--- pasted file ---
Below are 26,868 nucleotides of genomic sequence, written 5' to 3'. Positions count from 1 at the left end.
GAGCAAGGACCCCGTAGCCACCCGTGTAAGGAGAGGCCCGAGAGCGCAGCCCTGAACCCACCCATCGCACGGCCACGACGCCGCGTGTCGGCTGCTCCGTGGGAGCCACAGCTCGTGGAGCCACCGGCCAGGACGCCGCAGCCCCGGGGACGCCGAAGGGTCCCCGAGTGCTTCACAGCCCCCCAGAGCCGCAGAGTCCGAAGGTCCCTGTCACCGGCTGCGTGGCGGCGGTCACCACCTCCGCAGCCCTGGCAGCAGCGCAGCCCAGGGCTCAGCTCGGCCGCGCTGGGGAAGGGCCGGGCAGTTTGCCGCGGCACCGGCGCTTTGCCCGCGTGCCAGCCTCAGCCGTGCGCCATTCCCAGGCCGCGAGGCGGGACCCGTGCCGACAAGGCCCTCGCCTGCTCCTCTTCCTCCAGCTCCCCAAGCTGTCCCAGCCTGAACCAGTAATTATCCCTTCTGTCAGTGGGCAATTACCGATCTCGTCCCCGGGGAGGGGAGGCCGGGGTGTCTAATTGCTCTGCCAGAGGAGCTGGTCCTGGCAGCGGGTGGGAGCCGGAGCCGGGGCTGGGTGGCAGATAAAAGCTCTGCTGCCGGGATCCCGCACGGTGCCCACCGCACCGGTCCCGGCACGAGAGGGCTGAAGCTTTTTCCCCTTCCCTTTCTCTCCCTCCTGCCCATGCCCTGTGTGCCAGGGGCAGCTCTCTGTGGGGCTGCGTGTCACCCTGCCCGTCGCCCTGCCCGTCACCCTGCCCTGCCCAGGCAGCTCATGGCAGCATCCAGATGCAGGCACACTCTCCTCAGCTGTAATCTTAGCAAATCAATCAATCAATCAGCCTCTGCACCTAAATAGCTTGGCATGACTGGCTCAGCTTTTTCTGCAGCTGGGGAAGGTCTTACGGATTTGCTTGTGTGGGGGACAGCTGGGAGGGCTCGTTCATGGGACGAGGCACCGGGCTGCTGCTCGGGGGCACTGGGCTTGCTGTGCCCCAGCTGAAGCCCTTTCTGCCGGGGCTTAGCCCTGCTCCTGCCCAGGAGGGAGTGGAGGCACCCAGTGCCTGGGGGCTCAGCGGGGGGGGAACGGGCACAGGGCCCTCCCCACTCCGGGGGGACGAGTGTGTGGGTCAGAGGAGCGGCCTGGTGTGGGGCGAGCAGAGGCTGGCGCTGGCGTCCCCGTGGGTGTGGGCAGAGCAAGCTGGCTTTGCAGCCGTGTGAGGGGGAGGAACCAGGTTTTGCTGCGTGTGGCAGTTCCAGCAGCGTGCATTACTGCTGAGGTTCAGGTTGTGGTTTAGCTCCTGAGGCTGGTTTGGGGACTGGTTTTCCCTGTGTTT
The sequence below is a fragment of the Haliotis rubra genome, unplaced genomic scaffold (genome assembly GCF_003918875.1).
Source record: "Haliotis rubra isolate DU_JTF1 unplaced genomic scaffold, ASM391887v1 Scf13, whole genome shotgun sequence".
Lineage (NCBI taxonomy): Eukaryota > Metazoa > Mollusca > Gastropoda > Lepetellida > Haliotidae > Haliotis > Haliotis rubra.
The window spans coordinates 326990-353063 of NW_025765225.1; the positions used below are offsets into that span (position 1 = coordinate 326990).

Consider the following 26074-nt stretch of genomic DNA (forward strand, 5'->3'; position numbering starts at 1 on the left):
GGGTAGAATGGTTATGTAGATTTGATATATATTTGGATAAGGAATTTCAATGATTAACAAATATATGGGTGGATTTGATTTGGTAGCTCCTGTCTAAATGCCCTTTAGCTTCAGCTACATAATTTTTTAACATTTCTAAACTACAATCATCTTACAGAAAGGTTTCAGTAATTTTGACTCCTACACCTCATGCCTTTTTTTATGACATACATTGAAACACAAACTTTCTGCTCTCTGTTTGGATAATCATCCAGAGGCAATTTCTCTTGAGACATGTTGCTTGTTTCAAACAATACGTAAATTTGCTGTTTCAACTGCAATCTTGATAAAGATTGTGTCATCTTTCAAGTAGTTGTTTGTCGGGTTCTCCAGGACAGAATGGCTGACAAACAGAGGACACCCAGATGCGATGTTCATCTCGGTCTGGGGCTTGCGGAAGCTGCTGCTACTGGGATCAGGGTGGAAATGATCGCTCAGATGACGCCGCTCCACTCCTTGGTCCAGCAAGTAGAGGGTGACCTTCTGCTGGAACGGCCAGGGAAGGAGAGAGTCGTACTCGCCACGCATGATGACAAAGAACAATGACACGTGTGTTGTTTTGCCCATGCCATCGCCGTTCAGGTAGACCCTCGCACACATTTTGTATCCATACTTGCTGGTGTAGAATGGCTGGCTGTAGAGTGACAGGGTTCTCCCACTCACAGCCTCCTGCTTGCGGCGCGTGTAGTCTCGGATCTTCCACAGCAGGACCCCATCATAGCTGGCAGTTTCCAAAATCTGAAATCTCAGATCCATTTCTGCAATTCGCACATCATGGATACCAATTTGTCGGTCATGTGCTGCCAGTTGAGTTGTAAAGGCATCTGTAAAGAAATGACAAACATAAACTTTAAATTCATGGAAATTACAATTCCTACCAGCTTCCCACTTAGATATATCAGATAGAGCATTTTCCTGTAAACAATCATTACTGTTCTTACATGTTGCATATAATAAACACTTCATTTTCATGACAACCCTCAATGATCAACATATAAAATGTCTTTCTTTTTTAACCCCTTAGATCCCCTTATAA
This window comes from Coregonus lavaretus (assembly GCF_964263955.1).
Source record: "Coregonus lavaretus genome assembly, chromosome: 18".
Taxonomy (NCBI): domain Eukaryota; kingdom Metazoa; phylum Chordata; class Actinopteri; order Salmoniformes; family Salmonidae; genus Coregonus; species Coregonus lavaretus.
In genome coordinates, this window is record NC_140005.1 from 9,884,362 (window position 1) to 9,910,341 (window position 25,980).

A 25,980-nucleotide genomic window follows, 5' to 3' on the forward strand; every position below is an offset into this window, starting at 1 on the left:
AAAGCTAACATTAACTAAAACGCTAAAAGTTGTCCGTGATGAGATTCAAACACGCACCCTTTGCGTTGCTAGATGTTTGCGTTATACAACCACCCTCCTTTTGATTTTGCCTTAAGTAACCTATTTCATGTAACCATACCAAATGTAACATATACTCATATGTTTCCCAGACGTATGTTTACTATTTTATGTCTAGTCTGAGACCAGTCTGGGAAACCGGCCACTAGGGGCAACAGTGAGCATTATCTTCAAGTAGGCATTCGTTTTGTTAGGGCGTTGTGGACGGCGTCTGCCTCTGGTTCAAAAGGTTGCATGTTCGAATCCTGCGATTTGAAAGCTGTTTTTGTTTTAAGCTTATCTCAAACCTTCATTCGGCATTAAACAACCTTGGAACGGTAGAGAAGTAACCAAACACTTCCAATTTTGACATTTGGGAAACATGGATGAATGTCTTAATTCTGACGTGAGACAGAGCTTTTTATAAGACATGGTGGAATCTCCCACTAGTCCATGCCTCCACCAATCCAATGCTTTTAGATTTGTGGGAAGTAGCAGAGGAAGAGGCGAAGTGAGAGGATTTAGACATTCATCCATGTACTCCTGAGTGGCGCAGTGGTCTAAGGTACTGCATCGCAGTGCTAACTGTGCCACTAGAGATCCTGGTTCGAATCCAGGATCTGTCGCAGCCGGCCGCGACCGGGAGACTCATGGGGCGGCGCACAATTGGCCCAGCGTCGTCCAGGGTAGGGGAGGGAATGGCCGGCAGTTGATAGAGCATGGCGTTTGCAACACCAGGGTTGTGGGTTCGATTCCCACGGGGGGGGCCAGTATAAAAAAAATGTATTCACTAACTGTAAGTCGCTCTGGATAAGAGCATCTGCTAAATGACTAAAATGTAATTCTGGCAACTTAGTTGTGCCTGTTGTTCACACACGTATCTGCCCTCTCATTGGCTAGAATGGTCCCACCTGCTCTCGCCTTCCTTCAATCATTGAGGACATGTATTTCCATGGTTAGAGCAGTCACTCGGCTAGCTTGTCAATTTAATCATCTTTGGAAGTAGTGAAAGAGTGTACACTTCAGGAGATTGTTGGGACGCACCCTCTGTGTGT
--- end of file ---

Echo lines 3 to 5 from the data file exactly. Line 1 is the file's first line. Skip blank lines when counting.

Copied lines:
The sequence below is a fragment of the Haliotis rubra genome, unplaced genomic scaffold (genome assembly GCF_003918875.1).
Source record: "Haliotis rubra isolate DU_JTF1 unplaced genomic scaffold, ASM391887v1 Scf13, whole genome shotgun sequence".
Lineage (NCBI taxonomy): Eukaryota > Metazoa > Mollusca > Gastropoda > Lepetellida > Haliotidae > Haliotis > Haliotis rubra.